BOSTON–(BUSINESS WIRE)–#GenderIPO–A study of 177 biotechnology companies which publicly listed between
2012-2015 shows that women participate on biotech company boards at a
current level of 10.9 percent, and to reach gender parity would take 40
years. In 2016, a total 57.2 percent of companies in the study have at
least one woman board director, representing an increase over previous
studies of the biotech sector, the report notes. Liftstream, the
executive search firm who compiled the report, analyzed the gender
diversity in the boardrooms of the companies to assess how they take
advantage of going public to reconstitute their boards and introduce
greater levels of gender diversity.
“This new study of the gender diversity on biotech company boards
provides multi-year data on the sector’s progress and brings forward new
insights. Our discovery of the link between the corporate governance
structure and more diverse boards is an important finding, as is the
evidence linking diverse boards to better financial returns.” said Karl
Simpson, CEO of Liftstream. “It also illustrates the cultural
transformation required in many biotech boardrooms to bring about a
fully diverse and inclusive board. After all, it is the board which sets
the cultural tone and standards for the entire company.”
Abbie Celniker, Partner at Third Rock Ventures said: “This study by
Liftstream confirms the gender diversity problem and highlights the need
for active and intentionally disruptive approaches for appointing
directors to biotech boards. Venture capital firms and company directors
must plan more effectively to increase their opportunity for recruiting
directors from outside their customary networks when meeting the
changing needs of the company.”
Liftstream collected data from the securities and exchange commission
S-1 filings and proxy statements (Form DEF 14A) issued between 2012 and
2016 for 177 public biotech companies listed in the United States. The
study looks at a cumulative peak of 1297 company directors, including
executive, non-executive and VC directors. The report, A Public Reality
for Women in Biotech Boardrooms, tracks the number of directors who
leave the company’s boards, and those who are newly appointed, providing
insight to the boards’ behaviors when appointing directors post-IPO. The
results from the analysis is published in a 41-page report.
Wende Hutton, General Partner at Canaan Partners commented: “The
Liftstream report shines yet another light on the critical business case
for diverse boards in biotech. With these well-researched financial and
performance benefits, our industry has no excuse for continuing to lag
on gender diversity in biotech boardrooms. We must embrace recruiting
women from the entire C-Suite – and not just from the pool of CEOs, of
which only 7% are women. I’ve worked with tremendously talented CMOs,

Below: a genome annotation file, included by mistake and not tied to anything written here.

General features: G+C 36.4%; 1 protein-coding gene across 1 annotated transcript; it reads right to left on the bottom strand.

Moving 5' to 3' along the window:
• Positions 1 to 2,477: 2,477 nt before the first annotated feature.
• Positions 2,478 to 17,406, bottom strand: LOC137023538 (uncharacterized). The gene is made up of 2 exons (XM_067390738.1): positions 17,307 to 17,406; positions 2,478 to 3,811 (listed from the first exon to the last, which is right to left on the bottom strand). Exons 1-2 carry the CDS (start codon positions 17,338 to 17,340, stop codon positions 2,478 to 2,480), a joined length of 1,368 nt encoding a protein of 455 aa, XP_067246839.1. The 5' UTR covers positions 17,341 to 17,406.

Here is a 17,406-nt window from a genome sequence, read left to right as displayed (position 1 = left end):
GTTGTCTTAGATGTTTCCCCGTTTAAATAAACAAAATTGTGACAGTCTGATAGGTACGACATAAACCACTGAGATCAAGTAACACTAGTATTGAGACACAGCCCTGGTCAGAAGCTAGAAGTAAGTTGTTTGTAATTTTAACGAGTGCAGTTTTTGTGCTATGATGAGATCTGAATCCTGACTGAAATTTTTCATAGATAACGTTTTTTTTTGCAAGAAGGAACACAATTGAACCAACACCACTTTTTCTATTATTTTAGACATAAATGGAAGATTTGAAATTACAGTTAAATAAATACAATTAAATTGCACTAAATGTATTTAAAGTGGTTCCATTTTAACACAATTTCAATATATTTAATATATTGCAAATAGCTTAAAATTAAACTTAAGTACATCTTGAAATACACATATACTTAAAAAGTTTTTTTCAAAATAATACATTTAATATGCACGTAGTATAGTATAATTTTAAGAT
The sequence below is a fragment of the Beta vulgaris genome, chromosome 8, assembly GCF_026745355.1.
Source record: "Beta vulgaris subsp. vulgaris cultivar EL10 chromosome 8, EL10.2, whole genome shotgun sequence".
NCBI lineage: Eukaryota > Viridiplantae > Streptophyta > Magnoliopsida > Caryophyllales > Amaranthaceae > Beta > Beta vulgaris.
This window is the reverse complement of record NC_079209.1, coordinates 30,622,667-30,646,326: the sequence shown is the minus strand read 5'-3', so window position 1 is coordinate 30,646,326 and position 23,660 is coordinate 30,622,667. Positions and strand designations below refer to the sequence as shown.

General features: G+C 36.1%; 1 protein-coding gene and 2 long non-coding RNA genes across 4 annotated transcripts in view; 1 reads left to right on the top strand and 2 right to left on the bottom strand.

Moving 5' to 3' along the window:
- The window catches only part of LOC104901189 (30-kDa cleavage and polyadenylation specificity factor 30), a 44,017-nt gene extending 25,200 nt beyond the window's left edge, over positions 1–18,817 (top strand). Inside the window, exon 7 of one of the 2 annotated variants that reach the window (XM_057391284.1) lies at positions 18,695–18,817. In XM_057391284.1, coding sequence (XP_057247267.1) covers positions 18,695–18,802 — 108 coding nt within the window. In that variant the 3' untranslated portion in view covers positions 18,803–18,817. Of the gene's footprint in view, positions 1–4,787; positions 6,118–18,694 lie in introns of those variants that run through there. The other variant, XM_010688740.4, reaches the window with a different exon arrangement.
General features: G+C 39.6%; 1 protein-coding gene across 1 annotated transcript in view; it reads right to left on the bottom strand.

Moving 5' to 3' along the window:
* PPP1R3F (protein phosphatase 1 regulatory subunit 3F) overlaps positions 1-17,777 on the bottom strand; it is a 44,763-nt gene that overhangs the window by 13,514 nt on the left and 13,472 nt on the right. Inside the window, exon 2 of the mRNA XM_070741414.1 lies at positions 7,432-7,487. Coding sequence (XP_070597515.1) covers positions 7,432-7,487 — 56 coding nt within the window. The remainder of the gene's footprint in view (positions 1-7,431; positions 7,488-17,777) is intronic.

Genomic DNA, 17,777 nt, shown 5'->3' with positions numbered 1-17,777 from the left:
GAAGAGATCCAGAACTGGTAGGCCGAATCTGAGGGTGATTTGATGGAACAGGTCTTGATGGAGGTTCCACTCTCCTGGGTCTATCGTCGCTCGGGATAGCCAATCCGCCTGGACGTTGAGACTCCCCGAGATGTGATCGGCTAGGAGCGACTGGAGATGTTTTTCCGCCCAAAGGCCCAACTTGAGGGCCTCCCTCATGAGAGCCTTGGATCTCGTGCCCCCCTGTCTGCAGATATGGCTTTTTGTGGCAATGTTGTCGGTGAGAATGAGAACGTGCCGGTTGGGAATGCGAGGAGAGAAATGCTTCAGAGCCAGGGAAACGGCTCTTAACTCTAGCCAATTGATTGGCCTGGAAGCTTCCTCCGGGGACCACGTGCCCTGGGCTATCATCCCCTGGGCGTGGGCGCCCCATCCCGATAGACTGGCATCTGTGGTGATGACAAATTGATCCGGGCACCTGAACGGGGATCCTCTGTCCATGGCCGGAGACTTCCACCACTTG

Heads of R&D, Heads of Business Development and CFOs in my career. In
order to make a change now, that’s where we need to look to recruit
diverse boards and improve bottom lines.”
Key findings from the study are:
Women added to many company boards after IPO but companies have not
sustained their board diversity.
- Women chair the board of directors in less than 2% of companies.
- Less than 8% of companies were found to have a woman CEO.
- Company boards have just 4% of women VCs as directors.
- Cumulatively women occupied 10.9% of board positions in 2016.
- The number of company boards with a woman director increased to 57.2%.
- Companies with separate Chairperson and CEO have more diverse boards.
- Men are appointed to boards at twice the rate of women.
VC directors replaced by non-executive directors improved board
Post-IPO share performance of diverse boards shows a 28 percent net
gain over companies with all-male boards.
To reach 30% participation of women on boards would take 20 years, and
parity 40 years.
Karl Simpson commented: “I am exceptionally proud that Liftstream has
been able to lead on the issue of board diversity in the biotech sector
over the past few years. Our view that diverse company boards are better
business and offer greater economic potential is supported by this new
research. As we continue to engage leaders from across the life science
sector on board diversity, this new data will be important evidence to
focus that discussion. More importantly, we hope it further highlights
the incentives for gender diversity, thereby encouraging industry
stakeholders to take the required action towards finding interventional
solutions capable of accelerating the pace of change towards equality.”
The study entitled “A Public Reality for Women in Biotech Boardrooms”
can be downloaded free at http://www.liftstream.com/women_biotech_boardrooms.html
Liftstream is an executive search recruitment practice focused
exclusively on board and executive appointments in the global life
sciences sector. Our clients benefit from the advanced sector knowledge
we possess and the exceptional people we’re able to recruit for them
into positions of leadership.
Since 2003, Liftstream has been strengthening company boards, executive
teams and functional management across international bioscience
clusters, improving the leadership and governance standards of our
clients. We achieve this through comprehensive searches and rigorous
candidate assessments to identify and appoint the person most suited to
our clients’ requirement.
Liftstream is committed to equal opportunities, diversity, and
inclusion. For more information about Liftstream, please visit www.liftstream.com.
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